History CP early 50s early 60s


Communists had long been heavily involved in tenants’ struggles and community campaigns, as when, in May 1952, nearly 200 children were involved in a ‘school strike’, after parents were unhappy at a free school bus being withdrawn. The affair was played out on the Harold Hill Estate Hill estate, at the eastern end of Romford, Essex, an overspill for London. Billed as the first major strike of school students for decades, the campaign received a good deal of publicity and was able to make real progress. The Press Officer to the campaign was Ben Cohen, who was aged 42 at the time. Cohen was the long-term branch secretary of the local Communist Party. He, it is said, played a greater role in local campaigns in this part of Essex than any other individual. A constant presence for decades, he both instigated and supported various incarnations of the Tenants’ Association. A school headmaster by profession, he had a strong personal following amongst the tenants’ association, of which he was chair. There were many such people as Ben Cohen in the Communist Party and they were in most Party branches. When a new phase of housing struggle began during the 1950s, Communists would not be found wanting.

The Tories had cut council house building and subsidies and “given complete freedom to private enterprise to build houses for sale, increased interest rates on housing loans for the benefit of the bankers, and cut housing subsidies.”  The Party demanded the repeal of the 1954 Rents and Repairs Act, which aimed to increase the rents of 7 million controlled houses.  Moreover, where the landlord refused “to carry out repairs, councils should be compelled to carry them out and charge the cost to the landlord, or take over the house at site value”.  Communists proposed a building programme of at least 400,000 houses a year for renting, with priority and a special subsidy for slum clearance. “This should come before all luxury building”. [Communist Party, `A policy for Britain: general election manifesto’, (1955)]

Larger policies effectively dictated the slow Tory response to the severe housing problems of the time. Following the American ban on trade with eastern Europe had severely affected the price of building trade raw materials, such as timber; whilst interest rate policies were effectively dictated by the drive for armaments production that followed imperialist policies in Korea and Malaya. The Tories raised interest rates in 1952 from 3% to 4.25%, a move that in one fell swoop generally added some 7/- a week to the rent of a typical home. A new subsidy level set at 5/3d, which had not increased since 1946, clearly did nothing to cover the increase. Indeed the government openly accepted that its policy was to force local authorities to build smaller homes, no doubt to fuel a hoped-for demand for buying properties amongst the working class. The motivation was, naturally, to assist companies such as Wimpey’s builders to boost profits, which that firm had been able to do by no less than almost 26 times over between 1950 and 1951.  In that one year, Portland Cement had seen profits leap by 60% and Marley Tile by 40%.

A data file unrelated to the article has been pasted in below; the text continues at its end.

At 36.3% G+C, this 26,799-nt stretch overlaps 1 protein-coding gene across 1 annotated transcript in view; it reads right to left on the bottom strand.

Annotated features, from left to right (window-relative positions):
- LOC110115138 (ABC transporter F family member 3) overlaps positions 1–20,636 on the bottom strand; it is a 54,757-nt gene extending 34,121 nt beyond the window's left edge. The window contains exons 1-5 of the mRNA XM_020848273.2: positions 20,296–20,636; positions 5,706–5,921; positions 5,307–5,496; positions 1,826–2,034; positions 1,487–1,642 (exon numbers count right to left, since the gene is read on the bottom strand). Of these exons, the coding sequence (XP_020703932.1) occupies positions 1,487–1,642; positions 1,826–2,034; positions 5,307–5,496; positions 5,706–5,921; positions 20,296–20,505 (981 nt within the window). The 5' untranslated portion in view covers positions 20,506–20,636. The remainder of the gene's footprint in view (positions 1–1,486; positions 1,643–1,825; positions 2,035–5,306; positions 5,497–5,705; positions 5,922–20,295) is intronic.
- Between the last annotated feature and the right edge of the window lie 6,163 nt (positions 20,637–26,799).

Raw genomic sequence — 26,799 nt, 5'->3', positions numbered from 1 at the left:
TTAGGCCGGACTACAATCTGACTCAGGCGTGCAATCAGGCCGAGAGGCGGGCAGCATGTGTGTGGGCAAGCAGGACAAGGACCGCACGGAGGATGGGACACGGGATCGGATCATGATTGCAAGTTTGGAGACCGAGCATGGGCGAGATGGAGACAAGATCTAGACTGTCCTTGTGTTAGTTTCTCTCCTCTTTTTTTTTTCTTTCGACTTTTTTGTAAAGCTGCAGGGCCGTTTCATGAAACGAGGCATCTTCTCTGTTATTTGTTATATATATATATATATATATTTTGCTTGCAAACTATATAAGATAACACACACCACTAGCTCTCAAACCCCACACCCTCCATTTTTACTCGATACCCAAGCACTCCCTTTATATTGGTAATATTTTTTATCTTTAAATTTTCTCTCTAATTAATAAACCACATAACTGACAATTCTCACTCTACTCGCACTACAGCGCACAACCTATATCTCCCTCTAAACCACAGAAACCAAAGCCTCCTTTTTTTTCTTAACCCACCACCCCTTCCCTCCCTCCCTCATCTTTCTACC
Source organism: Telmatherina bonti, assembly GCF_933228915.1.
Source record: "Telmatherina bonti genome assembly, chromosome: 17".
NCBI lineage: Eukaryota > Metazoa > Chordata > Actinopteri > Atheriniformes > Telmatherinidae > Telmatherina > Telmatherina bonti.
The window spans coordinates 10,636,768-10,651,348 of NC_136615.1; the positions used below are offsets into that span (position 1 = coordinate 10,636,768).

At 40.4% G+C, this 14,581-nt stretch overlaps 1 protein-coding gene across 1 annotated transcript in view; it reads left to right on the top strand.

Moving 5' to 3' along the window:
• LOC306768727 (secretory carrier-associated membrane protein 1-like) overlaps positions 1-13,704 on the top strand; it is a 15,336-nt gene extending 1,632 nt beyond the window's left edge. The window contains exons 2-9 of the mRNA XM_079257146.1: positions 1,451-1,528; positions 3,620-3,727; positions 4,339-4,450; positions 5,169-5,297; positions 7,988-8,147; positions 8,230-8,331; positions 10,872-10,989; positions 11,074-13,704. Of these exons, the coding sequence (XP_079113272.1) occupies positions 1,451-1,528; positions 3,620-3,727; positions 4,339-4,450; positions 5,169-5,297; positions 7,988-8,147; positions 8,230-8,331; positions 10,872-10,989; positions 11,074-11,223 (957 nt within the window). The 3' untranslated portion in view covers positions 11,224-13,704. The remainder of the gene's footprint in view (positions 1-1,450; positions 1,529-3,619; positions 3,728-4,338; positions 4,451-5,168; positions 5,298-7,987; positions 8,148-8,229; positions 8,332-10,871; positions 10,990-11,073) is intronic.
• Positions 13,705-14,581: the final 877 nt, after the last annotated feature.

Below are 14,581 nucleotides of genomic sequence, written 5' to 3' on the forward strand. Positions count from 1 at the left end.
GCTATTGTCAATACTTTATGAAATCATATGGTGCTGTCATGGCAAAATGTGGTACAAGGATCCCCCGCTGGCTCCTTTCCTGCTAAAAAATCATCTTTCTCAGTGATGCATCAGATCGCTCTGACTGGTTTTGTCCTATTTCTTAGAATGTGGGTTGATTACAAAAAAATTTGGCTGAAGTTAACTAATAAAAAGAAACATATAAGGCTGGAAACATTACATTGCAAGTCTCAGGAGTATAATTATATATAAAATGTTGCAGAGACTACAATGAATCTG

A particular problem existed with the way that government policy funded the development of the many `New Towns’ that had been planned for the south-east of England. During the course of 1951, those who had accepted the excitingly-put offers to move to Crawley found themselves “defrauded of what they were promised”. New town rents were generally 10/- a week more than similar houses in many London boroughs, which often saw housing as a social policy necessity. Crawley was effectively run by a Development Corporation and this could not seek to balance the books by generally levelling the cost across ratepayers, even if it wanted to. The entreaties of both the Parish Council and the Rural District Council to modify rent policy had been simply ignored and the effect was to force families renting homes to pay more than a quarter of their income just to have a home. As the Crawley Communist Party put it in 1952, “(t)his year the government will spend as much on armaments every fortnight as on all housing subsidies during the whole twelve months.” [Crawley Communist Party leaflet, “Rents can  come down”, August 1952]

In 1953, the local Party set out a comprehensive critique of the situation prevailing in the new town, now heading for a population of 20,000, and proposals for remedy. Instead of the wondrousness promised beforehand to those who moved to Crawley, rents had gone up three times in two years and much of the town’s infrastructure was still unfinished, with prefabricated huts dominating the landscape. [“A Socialist policy for Crawleyprogramme of the Crawley Communist Party”, April 1953]